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MONDAY MONTAGE: WARM-UPS. With any project we endeavor, we can benefit greatly from making an effort to get off to a good start. I’m finding that an appropriate kick-start seems to help me generate better work.

No matter what kind of painting project I’m starting, I like to paint a piece of fresh fruit first. Like a musician or an athlete, artists also do warm-up exercises.

Sketching and/or painting seasonal fruits offers me endless variations on a theme. Painting a single pear, for example, before I move over to my easel, is a great way to experiment with elements of design and color techniques. Later it can be recycled as a thank-you card—IF it turned out good! Otherwise I’ll turn it over and try another piece of fruit on the back!

This week it’s Southern Peaches. I can smell them sitting in the blue pottery bowl in front of me. Small rectangles of 140 lb. paper torn and ready. Paint box open, jam jar filled with water, and brushes in hand. Golden yellows and rosy pigments combine to create a peachy keen glow.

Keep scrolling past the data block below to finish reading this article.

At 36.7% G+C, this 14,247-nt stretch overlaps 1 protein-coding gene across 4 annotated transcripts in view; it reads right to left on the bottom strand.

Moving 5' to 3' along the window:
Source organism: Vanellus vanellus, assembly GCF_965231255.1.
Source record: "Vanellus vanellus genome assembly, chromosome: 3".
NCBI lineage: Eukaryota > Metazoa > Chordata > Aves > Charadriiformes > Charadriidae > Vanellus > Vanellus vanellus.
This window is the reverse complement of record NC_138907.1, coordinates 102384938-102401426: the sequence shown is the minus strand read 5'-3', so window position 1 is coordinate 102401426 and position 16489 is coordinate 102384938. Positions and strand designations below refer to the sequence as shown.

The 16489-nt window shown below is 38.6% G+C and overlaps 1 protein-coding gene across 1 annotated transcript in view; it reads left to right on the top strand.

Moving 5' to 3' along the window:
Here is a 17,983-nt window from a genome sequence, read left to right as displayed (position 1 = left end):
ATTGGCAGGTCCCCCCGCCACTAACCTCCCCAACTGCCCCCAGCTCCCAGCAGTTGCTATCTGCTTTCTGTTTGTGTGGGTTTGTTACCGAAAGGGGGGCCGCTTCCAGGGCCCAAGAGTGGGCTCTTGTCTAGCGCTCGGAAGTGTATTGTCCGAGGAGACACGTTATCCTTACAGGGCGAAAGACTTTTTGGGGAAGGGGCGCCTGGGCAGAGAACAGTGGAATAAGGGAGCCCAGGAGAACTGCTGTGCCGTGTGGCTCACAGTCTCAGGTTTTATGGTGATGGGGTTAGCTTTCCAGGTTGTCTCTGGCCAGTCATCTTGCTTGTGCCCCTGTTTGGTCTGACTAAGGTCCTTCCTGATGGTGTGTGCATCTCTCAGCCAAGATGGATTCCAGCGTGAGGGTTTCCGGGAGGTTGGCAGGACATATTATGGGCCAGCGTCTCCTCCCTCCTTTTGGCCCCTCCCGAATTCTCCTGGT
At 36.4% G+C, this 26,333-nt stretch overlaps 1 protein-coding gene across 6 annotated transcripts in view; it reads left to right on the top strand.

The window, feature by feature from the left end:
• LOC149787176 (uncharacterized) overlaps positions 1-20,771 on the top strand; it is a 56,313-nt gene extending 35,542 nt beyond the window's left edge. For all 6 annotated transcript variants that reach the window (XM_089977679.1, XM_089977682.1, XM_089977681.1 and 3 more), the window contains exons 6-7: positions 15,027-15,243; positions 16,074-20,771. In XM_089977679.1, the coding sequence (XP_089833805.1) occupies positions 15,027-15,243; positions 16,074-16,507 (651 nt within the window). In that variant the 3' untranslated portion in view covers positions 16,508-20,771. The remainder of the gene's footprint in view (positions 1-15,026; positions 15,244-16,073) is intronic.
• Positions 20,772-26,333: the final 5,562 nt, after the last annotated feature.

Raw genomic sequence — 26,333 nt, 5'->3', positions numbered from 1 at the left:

In the process of painting a peach or an apple, I usually get inspiration for my current project. Just by experimenting with a new color triad, or practicing contour drawing, my creative juices start flowing. The enthusiasm generated by this initial process seems to energize me for tackling the larger project at hand.

And once the mental wheels are turning, I’m able to concentrate on the more complicated elements of a larger painting. What helps you think and work more creatively? What resources do you draw on to get a fresh point of view . . . ? What kind of warm-up exercises help you get going . . . ?

Author: Bonnie Porter

Bonnie Porter is an artist who lived in Europe and now resides in Atlanta. A part-time art teacher who paints and creates with a love of color, line and composition, drawing on inspiration from everywhere.

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